The infrastructure body will face charges over health and safety shortcomings that led to the fatal ScotRail train derailment near Stonehaven in Aberdeenshire in 2020, it is understood. However, it is believed no corporate homicide charges will be brought.
One industry source said: “Network Rail has been told it will be prosecuted.” Another said: “The Crown Office is quite far along in building a case, although no papers have yet been served.”
The Crown Office has not confirmed the expected move, but said the police investigation into the deaths of train driver Brett McCullough, conductor Donald Dinnie and passenger Christopher Stuchbury was complete and being considered by its officials.
An investigation by the UK Department for Transport’s Rail Accident Investigation Branch (RAIB) concluded in March last year the crash had been caused by a wrongly-built drainage trench that led to debris being washed onto the track after intense rainfall. The six other people on the Aberdeen-Glasgow train were injured.
Among 20 safety recommendations, the RAIB called for improvements to the way Network Rail managed lineside drainage and handled extreme weather, along with modifications to older trains like the type involved to improve protection for passengers and crew.
Reacting to the report, train drivers union Aslef said the failures it highlighted amounted to a “watershed moment for rail safety” and decried “endemic and tragic corporate failure”.
Network Rail chief executive Andrew Haines said it showed there were “fundamental” lessons to be learned, but “it should not have taken this tragic accident” to highlight them.
The RAIB said nearly a month’s rain fell in three hours before the crash, “but the drainage system and associated earthworks had not been constructed in accordance with the original design and so were not able to safely accommodate the water flows".
A bund, or earth bank, had been added that funnelled water towards the drain, which became inundated and washed gravel onto the line.
The RAIB said if the drain had been built as designed, “it would have been capable of safely accommodating the flow of surface water that occurred on the morning of August 12, 2020 without causing gravel to be washed away down the steeply sloping trench towards the track”.
The drain was built by Carillion in 2011-12, which went into liquidation six years later. The firm failed to inform Network Rail it was adding the bund to the system.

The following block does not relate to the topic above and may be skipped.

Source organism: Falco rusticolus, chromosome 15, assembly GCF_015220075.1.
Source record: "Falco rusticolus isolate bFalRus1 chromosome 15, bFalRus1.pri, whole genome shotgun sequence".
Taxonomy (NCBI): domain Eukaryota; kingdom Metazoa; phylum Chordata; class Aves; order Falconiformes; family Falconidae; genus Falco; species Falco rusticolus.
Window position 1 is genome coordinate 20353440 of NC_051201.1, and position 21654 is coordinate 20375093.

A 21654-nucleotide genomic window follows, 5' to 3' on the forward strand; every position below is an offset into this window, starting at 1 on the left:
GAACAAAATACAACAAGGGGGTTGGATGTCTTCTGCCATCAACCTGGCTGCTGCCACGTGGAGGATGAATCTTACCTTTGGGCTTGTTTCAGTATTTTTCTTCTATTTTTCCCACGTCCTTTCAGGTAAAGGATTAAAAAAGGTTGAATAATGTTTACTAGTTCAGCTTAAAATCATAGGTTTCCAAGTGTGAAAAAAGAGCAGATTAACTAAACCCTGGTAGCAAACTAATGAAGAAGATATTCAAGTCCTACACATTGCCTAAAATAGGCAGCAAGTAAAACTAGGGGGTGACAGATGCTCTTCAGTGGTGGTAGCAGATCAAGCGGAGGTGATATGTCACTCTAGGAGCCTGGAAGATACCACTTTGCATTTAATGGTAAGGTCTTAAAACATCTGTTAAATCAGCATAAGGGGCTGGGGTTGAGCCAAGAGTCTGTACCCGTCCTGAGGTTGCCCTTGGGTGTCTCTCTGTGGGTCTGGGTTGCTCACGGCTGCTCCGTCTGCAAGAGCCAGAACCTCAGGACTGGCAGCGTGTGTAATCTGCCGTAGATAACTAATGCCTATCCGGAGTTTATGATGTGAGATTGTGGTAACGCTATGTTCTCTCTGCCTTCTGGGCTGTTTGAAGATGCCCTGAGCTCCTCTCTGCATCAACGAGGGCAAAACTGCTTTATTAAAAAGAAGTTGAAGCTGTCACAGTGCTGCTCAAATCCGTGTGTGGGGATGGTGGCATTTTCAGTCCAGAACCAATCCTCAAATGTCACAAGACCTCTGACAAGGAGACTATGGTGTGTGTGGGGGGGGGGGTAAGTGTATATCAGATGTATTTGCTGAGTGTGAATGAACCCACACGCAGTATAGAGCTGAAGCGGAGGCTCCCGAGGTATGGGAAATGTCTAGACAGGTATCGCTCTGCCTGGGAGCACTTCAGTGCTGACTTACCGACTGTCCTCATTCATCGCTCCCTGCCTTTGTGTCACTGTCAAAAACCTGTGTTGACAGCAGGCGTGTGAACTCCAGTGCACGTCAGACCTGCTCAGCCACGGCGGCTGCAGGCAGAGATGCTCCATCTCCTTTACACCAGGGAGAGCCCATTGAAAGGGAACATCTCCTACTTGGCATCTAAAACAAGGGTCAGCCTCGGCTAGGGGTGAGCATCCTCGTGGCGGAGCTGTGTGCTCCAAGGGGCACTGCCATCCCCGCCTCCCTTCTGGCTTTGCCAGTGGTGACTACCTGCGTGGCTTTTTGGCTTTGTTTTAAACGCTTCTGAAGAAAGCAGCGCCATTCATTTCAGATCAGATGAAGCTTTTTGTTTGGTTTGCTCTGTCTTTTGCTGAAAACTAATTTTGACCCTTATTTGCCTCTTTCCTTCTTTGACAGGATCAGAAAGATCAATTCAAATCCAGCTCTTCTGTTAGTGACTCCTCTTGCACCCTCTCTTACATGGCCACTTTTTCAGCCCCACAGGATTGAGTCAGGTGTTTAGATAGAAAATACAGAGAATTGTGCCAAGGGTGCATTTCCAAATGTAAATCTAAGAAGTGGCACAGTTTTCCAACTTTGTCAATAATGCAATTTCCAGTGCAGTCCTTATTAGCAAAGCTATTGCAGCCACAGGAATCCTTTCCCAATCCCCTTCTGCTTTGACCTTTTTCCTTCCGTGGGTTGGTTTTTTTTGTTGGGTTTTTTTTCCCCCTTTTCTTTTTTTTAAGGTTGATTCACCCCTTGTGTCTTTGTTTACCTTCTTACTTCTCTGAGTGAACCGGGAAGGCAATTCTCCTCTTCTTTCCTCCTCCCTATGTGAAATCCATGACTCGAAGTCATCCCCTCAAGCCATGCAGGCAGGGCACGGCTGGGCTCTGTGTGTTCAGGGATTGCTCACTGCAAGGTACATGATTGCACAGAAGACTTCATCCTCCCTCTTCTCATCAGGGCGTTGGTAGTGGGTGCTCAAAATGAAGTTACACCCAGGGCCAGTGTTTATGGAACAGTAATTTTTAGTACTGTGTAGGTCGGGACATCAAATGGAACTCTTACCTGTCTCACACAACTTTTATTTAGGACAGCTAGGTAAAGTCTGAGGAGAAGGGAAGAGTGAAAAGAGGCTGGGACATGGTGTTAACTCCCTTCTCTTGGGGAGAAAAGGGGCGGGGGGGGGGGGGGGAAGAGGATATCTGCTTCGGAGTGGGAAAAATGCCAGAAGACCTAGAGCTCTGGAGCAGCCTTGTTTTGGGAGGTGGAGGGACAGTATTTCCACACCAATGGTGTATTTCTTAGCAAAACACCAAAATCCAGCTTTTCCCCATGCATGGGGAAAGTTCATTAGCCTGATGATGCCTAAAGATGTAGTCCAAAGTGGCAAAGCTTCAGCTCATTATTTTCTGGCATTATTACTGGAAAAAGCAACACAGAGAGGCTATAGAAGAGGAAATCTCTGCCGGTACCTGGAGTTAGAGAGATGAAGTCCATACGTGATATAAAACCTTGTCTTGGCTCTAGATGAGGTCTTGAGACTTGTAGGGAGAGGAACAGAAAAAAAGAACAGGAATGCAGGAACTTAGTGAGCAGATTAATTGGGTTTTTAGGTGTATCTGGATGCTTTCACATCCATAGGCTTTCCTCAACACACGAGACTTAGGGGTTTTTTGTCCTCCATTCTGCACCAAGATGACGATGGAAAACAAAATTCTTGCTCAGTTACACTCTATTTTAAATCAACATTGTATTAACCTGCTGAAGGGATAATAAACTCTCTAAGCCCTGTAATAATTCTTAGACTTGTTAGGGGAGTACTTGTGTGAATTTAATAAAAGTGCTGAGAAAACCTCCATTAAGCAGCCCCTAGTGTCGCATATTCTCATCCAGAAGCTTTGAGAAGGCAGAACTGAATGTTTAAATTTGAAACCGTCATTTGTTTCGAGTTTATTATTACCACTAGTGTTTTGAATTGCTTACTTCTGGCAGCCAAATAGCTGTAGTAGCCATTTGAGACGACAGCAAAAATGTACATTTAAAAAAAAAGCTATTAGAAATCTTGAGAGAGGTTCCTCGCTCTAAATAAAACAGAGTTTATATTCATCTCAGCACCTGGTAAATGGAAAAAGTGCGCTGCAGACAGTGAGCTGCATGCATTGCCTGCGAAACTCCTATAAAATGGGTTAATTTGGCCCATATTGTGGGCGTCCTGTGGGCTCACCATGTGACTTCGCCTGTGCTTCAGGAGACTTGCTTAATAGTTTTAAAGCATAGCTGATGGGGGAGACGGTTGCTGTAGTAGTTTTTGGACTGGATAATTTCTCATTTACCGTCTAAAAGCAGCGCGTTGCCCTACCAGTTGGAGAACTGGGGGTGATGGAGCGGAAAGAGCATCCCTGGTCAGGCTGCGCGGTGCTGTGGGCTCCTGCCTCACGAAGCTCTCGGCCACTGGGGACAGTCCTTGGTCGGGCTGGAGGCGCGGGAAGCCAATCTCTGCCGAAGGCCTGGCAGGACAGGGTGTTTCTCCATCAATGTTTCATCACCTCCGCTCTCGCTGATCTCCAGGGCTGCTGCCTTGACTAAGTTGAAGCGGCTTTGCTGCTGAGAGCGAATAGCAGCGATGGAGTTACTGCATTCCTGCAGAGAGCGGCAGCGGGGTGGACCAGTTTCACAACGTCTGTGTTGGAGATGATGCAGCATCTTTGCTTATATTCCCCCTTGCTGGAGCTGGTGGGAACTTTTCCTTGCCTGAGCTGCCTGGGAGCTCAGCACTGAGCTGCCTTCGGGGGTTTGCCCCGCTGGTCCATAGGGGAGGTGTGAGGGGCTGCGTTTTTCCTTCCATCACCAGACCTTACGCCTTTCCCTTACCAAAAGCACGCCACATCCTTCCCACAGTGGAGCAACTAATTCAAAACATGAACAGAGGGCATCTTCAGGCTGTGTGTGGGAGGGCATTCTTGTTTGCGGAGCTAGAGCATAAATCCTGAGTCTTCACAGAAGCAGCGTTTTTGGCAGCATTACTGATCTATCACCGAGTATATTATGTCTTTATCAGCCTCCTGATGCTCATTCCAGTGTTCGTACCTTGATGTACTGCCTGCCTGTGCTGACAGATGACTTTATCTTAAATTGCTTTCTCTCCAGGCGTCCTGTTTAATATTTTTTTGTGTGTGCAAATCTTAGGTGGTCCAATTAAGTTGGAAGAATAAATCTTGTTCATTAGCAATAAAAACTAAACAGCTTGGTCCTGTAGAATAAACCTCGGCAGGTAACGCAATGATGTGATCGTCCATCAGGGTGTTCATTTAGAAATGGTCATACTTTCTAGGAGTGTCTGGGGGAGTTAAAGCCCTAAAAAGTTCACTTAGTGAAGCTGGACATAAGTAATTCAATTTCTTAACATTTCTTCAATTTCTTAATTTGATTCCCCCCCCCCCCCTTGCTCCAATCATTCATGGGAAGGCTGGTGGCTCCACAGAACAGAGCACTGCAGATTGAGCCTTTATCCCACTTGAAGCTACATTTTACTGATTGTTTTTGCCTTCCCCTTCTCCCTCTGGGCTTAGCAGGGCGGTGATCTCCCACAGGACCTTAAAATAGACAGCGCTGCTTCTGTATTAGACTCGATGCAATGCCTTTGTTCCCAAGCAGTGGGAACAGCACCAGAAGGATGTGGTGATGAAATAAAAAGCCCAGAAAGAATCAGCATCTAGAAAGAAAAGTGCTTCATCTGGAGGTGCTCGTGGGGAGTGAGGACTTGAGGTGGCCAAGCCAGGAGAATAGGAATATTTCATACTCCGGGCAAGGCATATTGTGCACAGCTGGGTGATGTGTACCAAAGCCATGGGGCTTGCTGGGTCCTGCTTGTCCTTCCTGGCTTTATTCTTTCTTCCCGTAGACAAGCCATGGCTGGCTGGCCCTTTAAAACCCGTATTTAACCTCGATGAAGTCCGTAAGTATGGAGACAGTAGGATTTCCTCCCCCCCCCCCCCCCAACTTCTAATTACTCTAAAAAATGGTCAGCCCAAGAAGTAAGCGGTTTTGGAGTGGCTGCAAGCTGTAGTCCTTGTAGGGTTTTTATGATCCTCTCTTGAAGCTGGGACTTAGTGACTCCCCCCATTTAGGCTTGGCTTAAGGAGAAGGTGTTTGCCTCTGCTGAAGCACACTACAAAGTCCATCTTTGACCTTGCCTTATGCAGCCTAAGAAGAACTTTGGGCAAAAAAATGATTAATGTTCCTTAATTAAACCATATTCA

Investigators also found no evidence that Network Rail carried out any inspection of the upper parts of the drainage system between when it viewed the completed work in 2013 and the crash.
They said the UK Government-owned company failed to add that section to an internal programme that would have triggered routine inspections and maintenance.
RAIB chief inspector of rail accidents Simon French said: “It is so sad that a project that was designed for the protection of the travelling public became unsuitable for its intended use and posed a hazard to trains because of such uncontrolled changes to the design.”
A spokesperson for the Crown Office and Procurator Fiscal Service said: “The joint investigation into the deaths of Donald Dinnie, Brett McCullough and Christopher Stuchbury by Police Scotland, British Transport Police (BTP) and the Office of Rail and Road is now complete and under consideration by the Crown Office and Procurator Fiscal Service.
“The families will continue to be kept updated in relation to any significant developments.”
Police Scotland Detective Superintendent Alex Dowall said: "Our thoughts remain with the families and friends of those who died and were injured following the Stonehaven train derailment in August 2020.
"Following a complex investigation into the circumstances of this tragedy by Police Scotland, British Transport Police and the Office of Rail and Road, a Police Scotland /BTP report has been submitted to the Procurator Fiscal.”
Meantime, the Crown Office said no further action would be taken against a man charged after four firefighters were injured by a Network Rail vehicle at the crash site, which had allegedly not been properly secured with its handbrake or gears on the edge of a steep embankment.
A man was charged, but the body said it had been decided there should be no further proceedings at this time.
A spokesperson said: “It is the duty of the Crown to keep cases under review. After full and careful consideration of the facts and circumstances of the case, the Procurator Fiscal decided that there should be no further proceedings taken at this time.
"The Crown reserves the right to proceed in the future."